Home adaptations for seniors
When Ann Carson, 77, moved into her two-storey condo
on a busy Toronto street 23 years ago, it seemed the perfect place
in which to grow old. Located near shops, cafes, even a neighbourhood
movie theatre, and on a major streetcar line, it had the kinds of
amenities Carson felt she'd need once she retired. And as someone
who had suffered a major back injury in middle-age, she had already
made modifications in her condo to assist with daily activities
-- things such as pull-out storage drawers in her kitchen and cupboards,
and a bar-size refrigerator accessible while seated.
So, the retired psychotherapist and fulltime writer
thought she was in pretty good shape to embody the concept of "aging
in place." And with one exception, a pretty major one, she
is. Carson's challenge comes from the staircase to her second floor,
where her bedroom, office and bathroom are located. A recent knee
injury has made the climb difficult and very painful.
For the time being, she organizes her life to minimize
trips on those stairs. She takes her morning meal upstairs the night
before, then remains on the second floor writing in her office until
lunchtime. She is currently investigating the installation of a
toilet in part of a main-floor cupboard that houses her laundry
equipment, space she'll create by buying a stackable washer and
The stairs, however, are a more daunting, and a more
expensive, problem. "Because of the landing, I would need two
chairs if I install a stair lift. I've gotten quotes of $4,500 each
if I buy them secondhand or $10,000 new, plus labour costs."
A family member is helping her determine if financial help is available.
Government funding is available
For low-income seniors, the Canada Mortgage and Housing Corporation
(CMHC) offers as much as $3,500 for home modifications under its
Home Adaptations for Seniors' Independence (HASI) program. It covers
minor items such as handrails, lever door handles, walk-in showers
with grab bars and bathtub seats. A second CMHC program aimed at
people with disabilities offers as much as $16,000 and pays for
more extensive home alterations such as door widening and ramps.
provides a self-assessment guide available in print or online (http://www.cmhc-schl.gc.ca)
to help determine how your home might be modified to meet changing
needs as you age. The guide covers entrances, stairs, kitchens,
bathrooms, laundry, storage areas, telephone or door answering,
and controlling light and ventilation. By answering questions in
each section, you can determine what types of modifications might
help with a specific difficulty.
"The most common area of difficulty we see is definitely stairs,"
says Alana Thiessen, an occupational therapist with the Accessible
Housing Society of Calgary. Thiessen does home assessments and,
working with one of her agency's architects, advises on what modifications
could be made to assist seniors or people with disabilities in their
own homes. "Sometimes the solution is as simple as installing
a handrail or rebuilding stairs so they have lower risers. Other
times, the person needs a ramp or a porch lift to get into their
Other modifications Thiessen typically recommends
- Relocating the laundry room
to the main floor
- Adding room under sinks to accommodate a seated
position (and shallow sinks so knees don't get knocked)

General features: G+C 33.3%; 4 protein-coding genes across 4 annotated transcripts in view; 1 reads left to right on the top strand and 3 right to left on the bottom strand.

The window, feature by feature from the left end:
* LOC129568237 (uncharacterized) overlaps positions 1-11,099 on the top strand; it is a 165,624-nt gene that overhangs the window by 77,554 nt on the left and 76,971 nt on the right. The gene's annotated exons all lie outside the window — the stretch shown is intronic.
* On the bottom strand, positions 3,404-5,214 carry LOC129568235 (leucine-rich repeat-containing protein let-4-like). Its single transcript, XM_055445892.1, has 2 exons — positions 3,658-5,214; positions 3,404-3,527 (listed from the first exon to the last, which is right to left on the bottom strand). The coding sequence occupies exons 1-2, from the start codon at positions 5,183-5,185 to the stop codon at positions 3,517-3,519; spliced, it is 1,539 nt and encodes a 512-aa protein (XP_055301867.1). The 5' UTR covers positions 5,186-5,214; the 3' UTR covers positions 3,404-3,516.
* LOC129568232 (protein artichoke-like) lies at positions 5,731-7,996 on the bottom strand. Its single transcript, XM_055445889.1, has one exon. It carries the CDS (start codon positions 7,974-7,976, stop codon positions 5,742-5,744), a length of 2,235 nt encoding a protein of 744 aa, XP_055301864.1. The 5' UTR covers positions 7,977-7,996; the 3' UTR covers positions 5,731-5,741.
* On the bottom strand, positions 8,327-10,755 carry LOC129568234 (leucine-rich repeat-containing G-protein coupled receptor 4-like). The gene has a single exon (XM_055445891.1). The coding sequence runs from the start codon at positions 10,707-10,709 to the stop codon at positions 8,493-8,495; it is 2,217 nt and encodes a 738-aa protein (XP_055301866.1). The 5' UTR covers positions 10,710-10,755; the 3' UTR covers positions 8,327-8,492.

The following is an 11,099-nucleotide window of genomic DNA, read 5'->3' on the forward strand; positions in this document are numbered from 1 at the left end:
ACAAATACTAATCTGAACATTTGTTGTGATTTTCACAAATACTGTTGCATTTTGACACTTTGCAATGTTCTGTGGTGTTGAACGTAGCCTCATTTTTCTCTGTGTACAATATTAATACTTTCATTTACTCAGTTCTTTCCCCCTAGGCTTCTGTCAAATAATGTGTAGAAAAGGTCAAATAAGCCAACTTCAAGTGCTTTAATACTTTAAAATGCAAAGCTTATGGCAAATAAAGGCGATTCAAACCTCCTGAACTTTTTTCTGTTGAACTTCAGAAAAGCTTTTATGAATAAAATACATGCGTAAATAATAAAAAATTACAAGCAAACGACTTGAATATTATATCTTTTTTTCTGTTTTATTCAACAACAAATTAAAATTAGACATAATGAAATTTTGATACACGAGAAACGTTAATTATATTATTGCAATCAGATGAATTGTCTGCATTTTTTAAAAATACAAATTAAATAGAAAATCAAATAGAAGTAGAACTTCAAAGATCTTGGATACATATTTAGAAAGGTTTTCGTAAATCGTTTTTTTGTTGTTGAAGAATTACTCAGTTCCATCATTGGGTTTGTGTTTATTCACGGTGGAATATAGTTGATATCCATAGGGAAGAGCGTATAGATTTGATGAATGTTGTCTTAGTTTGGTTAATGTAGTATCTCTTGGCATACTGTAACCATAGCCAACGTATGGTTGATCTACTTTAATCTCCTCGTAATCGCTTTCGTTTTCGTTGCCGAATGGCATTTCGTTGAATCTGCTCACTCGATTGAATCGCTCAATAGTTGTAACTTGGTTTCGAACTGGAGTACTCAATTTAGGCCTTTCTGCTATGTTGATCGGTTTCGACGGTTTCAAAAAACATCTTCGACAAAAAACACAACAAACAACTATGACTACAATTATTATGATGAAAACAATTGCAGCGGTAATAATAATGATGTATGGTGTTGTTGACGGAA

- Widening doorways and sliding doors
- Installing a wall-hung bathroom vanity with no
cupboard underneath to permit a chair
- Using a shower instead of a tub (preferably a wheel-in
shower with no lip to get over)
- Adding grab bars, single-lever taps and hand-held
showers in the bathroom
- Designing open floor plans wherever possible and
building level house entries equipped with motion lights
- Using a counter-top stove with front controls and
a side-hinged oven door
- Constructing concrete pathways instead of using
patio stones or interlocking brick
Plan for the future now
Features that allow seniors to remain in their homes as they age
can be added as the need arises, but this is a lot easier if the
home (or home renovation) follows the principles of FlexHousing,
or Universal Design, as it's known in the United States.
follows a cradle-to-the-grave concept wherein a house is designed
to follow us through our life stages (single, couple, children,
senior) and allow for flexible functions including home offices
and self-contained suites for aging family members or adult children.
It doesn't mean that the house contains all the possible features
you might need through the ages and stages of your residence, but
it does mean that the infrastructure (plumbing, electrical, roof
supports, etc.) is in place to allow for changes down the road.
Brian Hollohan, regional manager for community development
with the CMHC in Calgary, says it "seems logical to think in
advance. Housing is built to last 100 years or more, but we don't
live our whole lives in the same way. Our houses need to change
as we ourselves change." Hollohan says FlexHousing design saves
in the long run. "It's a lot easier to move a bathroom if there's
space -- and plumbing -- for it in the first place."
He cautions that when seniors set out to do home modifications,
they or their families need to do some homework, such as researching
to hire a good contractor. Hollohan notes that with the current
building and reno boom, contractor availability (or lack thereof)
is causing real holdups in getting work done.
Carson cautions that seniors need to consider another
type of modification to allow them to stay in their homes as they
age. "It's called exercise," she says emphatically. "You
have to keep your muscles strong and your joints flexible. All the
adaptations to your home are useless unless you adapt yourself."
Diana McLaren is a writer in